Predicting users' next location allows to anticipate their future context, thus providing additional time to be ready for that context and react consequently. This work is focused on a set of LZ-based algorithms (LZ, LeZi Update and Active LeZi) capable of learning mobility patterns and estimating the next location with low resource needs, which makes it possible to execute them on mobile devices. The original algorithms have been divided into two phases, thus being possible to mix them and check which combination is the best one to obtain better prediction accuracy or lower resource consumption. To make such comparisons, a set of GSM-based mobility traces of 95 different users is considered. Finally, a prototype for mobile devices that integrates the predictors in a public transportation recommender system is described in order to show an example of how to take advantage of location prediction in an ubiquitous computing environment.
Thanks to the research on Vehicular Ad Hoc Networks (VANETs), we will be able to deploy applications on roadways that will contribute to energy efficiency through a better planning of long trips. With this goal in mind, we have designed a gas/charging station advertising system, which takes advantage of the broadcast nature of the network. We have found that reducing the number of total sent packets is important, as it allows for a better use of the available bandwidth. We have designed improvements for a distance-based flooding scheme, so that it can support the advertising application with good results in sparse to dense roadway scenarios.
Road safety has become a main issue for governments and car manufacturers in the last twenty years. The\ud
concept of Intelligent Transportation Systems (ITS) is used when talking about communication technologies between vehicles and\ud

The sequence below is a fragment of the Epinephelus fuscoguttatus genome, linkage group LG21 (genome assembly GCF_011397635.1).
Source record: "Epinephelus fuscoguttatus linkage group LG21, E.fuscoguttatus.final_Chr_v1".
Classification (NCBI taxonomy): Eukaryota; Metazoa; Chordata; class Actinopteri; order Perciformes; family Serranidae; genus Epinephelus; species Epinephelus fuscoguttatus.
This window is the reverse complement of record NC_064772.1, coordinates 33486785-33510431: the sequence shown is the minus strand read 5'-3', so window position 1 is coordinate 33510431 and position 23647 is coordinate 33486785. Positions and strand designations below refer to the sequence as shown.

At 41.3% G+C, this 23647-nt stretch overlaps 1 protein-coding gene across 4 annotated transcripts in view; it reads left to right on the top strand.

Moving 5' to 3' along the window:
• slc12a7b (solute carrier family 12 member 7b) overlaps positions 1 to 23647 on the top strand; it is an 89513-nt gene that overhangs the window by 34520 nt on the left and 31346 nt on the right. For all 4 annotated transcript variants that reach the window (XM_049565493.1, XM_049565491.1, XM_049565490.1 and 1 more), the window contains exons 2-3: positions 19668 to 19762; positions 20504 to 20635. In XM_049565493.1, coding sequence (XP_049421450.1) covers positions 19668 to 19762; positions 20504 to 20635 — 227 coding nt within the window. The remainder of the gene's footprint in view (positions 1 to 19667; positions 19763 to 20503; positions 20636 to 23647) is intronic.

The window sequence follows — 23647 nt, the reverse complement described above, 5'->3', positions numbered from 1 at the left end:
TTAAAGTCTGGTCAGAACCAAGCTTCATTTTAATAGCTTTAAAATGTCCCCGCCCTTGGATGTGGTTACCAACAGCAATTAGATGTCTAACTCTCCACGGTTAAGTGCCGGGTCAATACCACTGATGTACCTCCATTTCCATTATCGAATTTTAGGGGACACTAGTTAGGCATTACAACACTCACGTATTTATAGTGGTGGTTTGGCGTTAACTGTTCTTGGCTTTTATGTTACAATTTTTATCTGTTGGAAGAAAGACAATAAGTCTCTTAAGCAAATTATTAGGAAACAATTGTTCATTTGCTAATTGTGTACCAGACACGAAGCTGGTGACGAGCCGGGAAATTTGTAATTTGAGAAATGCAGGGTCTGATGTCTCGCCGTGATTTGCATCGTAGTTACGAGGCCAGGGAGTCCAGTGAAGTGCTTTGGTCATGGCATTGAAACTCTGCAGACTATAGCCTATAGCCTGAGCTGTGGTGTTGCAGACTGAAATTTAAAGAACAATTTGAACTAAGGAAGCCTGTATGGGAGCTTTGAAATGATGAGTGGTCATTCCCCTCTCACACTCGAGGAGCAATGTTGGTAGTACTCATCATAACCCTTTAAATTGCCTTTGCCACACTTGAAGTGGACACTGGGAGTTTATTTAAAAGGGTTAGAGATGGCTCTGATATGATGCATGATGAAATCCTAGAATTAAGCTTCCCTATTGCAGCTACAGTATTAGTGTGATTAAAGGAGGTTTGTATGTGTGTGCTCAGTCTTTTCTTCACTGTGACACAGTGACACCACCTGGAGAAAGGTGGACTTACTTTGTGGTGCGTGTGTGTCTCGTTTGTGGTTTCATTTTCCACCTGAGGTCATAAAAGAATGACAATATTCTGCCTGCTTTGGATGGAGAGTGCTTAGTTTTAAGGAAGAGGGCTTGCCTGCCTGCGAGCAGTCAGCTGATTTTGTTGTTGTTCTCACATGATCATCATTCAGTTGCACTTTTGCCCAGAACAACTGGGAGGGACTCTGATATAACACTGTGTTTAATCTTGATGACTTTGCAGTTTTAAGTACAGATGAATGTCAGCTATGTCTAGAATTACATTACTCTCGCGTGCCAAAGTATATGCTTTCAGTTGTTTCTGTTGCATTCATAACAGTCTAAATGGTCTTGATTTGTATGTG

infrastructure to improve, among others, road safety. In this paper, we propose a warning service to prevent accidents by\ud
alerting drivers about accidents and dangerous road conditions. This service includes the definition of a new broadcast dissemination mechanism. A VANET highway scenario is simulated to evaluate how the use of safety schemes decreases the driver’s reaction time when an unexpected situation occurs.Peer ReviewedPostprint (published version
Abstract:The recent release of standards for vehicular communications will hasten the development of smart cities in the following years. Many applications for vehicular networks, such as blocked road warnings or advertising, will require multi-hop dissemination of information to all vehicles in a region of interest. However, these networks present special features and difficulties that may require special measures. The dissemination of information may cause broadcast storms. Urban scenarios are especially sensitive to broadcast storms because of the high density of vehicles in downtown areas. They also present numerous crossroads and signal blocking due to buildings, which make dissemination more difficult than in open, almost straight interurban roadways. In this article, we discuss several options to avoid the broadcast storm problem while trying to achieve the maximum coverage of the region of interest. Specifically, we evaluate through simulations different ways to detect and take advantage of intersections and a strategy based on store-carry-forward to overcome short disconnections between groups of vehicles. Our conclusions are varied, and we propose two different solutions, depending on the requirements of the application.
Consumer devices are a key tool for assisting people with their everyday tasks, such as driving. We have developed a traffic information service for consumer devices. It is able to minimize the consumed bandwidth, and works in either sparse or very dense roadways without any infrastructure.
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